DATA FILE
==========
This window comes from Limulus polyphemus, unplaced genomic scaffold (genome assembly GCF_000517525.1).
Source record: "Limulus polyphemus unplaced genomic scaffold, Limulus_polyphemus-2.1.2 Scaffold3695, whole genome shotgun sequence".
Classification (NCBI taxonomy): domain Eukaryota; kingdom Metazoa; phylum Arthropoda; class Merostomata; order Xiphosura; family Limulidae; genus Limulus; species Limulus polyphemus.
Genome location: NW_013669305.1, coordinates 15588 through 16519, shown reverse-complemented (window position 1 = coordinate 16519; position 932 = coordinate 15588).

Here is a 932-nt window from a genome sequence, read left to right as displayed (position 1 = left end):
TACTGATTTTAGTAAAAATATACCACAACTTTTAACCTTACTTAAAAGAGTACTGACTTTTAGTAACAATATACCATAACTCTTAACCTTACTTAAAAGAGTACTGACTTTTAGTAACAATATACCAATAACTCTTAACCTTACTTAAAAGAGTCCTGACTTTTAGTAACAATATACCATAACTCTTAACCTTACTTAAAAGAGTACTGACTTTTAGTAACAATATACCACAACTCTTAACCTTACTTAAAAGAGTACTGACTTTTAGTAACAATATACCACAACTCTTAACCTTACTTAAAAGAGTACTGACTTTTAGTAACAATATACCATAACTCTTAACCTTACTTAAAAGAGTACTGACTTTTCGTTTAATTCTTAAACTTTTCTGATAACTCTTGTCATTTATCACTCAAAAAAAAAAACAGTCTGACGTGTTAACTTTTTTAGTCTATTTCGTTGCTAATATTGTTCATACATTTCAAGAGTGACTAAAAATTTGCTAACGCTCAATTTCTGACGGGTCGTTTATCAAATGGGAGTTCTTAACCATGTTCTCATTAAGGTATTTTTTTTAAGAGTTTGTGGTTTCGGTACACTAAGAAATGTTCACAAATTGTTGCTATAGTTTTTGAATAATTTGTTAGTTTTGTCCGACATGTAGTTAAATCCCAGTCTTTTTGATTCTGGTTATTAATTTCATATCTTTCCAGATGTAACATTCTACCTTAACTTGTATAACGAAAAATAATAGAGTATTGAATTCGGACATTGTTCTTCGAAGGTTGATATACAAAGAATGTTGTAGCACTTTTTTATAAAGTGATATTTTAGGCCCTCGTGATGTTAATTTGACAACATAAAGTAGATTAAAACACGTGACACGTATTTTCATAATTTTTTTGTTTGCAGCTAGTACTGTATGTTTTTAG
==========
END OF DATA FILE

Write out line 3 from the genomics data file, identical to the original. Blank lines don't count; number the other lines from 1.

Classification (NCBI taxonomy): domain Eukaryota; kingdom Metazoa; phylum Arthropoda; class Merostomata; order Xiphosura; family Limulidae; genus Limulus; species Limulus polyphemus.